So, this past Thursday was Thanksgiving day in the United States. It is, of course, a day to give thanks, based on the time many years ago that the original settlers had reaped their first harvest and it began to look like maybe they could do this new world thing after all. I’m quite sure that you’ve all been inundated with emails and blog posts and newsletters about gratitude and giving thanks, but I’m adding mine, too.
I once wrote an article that began, “Watercolors, like earth girls, are easy.” * And sometimes I feel the same way about gratitude. It often appears as the facile answer. Just be grateful and everything you want will appear! There’s numerous Oprah quotes to that end, such as this one: “The more you praise and celebrate your life, the more there is in life to celebrate.”
Part of me rolls my eyes. Because, doesn’t it all seem a bit superficial and simplistic? Yes, yes it does. I don’t know about you, but I’ve closed my eyes and felt deep thoughts of gratefulness and opened my eyes and the world was still the same. Gratitude didn’t change anything.
But another part of me believes. After all, I attend a church that hands out gratitude journals to complete every November. And I have a lot to be grateful for (I won’t bore you with the details, which I mention often here). But mostly, because being aligned with gratitude feels a helluva lot better than its opposite, which to me is getting mired in grumbly crankiness. Cynicism. Because cynicism is cheap, too. Cheaper than gratitude, I think.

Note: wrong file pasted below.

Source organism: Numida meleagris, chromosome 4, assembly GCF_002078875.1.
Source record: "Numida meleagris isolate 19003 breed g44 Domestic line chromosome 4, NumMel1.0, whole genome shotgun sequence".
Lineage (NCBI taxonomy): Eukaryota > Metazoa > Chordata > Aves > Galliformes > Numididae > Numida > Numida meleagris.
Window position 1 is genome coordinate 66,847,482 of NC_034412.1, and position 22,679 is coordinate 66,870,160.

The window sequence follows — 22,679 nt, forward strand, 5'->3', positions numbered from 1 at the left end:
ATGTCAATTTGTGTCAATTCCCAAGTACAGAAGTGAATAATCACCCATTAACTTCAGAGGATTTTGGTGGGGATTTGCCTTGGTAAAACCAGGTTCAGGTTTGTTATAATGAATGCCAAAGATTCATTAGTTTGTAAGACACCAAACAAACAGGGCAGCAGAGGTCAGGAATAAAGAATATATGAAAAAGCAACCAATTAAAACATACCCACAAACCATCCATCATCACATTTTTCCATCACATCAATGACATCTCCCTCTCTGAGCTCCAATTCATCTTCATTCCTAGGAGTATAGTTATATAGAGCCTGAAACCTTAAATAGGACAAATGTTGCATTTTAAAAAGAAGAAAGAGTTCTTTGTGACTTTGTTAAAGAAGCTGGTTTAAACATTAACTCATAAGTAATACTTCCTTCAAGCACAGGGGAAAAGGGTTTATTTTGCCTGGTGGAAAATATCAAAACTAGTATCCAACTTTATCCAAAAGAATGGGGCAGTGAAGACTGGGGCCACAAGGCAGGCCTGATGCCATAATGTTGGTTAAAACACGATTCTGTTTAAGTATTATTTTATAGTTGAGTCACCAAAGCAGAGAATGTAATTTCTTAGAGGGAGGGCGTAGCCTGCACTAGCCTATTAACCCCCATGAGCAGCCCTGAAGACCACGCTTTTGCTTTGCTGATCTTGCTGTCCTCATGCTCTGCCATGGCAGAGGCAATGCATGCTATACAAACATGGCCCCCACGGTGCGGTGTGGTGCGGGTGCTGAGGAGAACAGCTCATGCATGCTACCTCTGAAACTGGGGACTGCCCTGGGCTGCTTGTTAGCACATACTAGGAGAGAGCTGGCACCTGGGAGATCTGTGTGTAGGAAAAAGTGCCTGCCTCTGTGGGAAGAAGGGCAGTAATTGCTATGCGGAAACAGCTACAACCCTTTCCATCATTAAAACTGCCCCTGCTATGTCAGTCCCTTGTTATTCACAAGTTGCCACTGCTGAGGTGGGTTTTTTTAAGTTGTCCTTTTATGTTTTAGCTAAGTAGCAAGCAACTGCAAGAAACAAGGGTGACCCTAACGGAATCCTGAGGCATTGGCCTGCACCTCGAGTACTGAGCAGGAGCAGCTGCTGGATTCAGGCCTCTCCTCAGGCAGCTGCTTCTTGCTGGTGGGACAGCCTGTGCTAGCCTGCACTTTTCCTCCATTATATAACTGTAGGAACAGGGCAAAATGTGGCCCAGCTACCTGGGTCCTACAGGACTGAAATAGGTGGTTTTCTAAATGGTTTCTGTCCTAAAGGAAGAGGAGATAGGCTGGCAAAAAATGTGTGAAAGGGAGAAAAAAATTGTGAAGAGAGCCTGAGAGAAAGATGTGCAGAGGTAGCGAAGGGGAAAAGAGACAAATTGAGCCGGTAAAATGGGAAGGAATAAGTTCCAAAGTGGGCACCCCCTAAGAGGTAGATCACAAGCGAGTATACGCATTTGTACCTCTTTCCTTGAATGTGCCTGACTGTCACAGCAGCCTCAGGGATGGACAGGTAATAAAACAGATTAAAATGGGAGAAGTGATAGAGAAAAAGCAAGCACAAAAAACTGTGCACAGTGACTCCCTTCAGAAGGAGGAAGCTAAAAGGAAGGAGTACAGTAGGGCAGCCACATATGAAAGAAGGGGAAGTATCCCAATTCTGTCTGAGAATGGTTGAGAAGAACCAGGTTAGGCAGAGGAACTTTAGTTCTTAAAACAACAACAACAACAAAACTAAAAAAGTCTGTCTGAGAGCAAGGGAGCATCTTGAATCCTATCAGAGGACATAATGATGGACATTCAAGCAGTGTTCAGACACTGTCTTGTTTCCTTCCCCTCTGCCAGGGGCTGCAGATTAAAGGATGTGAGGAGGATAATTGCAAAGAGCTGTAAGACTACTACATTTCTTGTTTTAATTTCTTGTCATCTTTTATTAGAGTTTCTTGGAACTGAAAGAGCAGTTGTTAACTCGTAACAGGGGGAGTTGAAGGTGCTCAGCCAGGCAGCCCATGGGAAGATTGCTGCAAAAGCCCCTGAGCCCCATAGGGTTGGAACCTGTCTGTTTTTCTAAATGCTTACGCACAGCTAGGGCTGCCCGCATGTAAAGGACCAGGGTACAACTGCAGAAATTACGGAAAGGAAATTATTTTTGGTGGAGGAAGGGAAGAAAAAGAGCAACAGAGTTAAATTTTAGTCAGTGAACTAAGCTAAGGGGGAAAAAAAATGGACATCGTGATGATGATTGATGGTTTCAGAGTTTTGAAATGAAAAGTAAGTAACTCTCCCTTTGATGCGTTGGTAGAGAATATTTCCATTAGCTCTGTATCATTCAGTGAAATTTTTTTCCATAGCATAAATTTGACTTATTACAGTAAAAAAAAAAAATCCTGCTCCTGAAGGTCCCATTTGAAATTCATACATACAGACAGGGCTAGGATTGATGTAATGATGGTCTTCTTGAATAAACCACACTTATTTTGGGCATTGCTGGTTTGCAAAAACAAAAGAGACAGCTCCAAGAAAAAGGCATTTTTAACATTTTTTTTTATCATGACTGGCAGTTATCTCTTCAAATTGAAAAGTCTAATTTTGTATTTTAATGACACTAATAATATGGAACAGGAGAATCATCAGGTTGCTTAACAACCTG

I’m for anything that makes me feel better. And, according to Pedram Shojai in his new book, The Art of Stopping Time, “Practicing gratitude is healthy. It helps paint a worldview of optimism and hope. People who practice it are consistently happier—we’ve seen this in multiple studies.”
So there you have it. Gratitude does make you happier. And here’s my bottom line: “to whom much is given, much is expected.” (John F. Kennedy, based on the bible.) Feeling gratitude for what I have reminds me that I have a duty to appreciate it and give it back. For me, the best way to give back is to do what I’m put on this earth to do, which is write.
Then go to it.
And most of all, let’s all be grateful we have the privilege to do this, to express what we want, when we want to. There are many, many people the world over who don’t have this freedom.
*Apologies to any watercolorists out there—my point was that watercolors might look easy in the hands of a master but really aren’t. Oh, and the earth girls reference is to the movie from 1988, in case you weren’t yet born then.
Please do feel free to leave a comment on what you’re grateful for.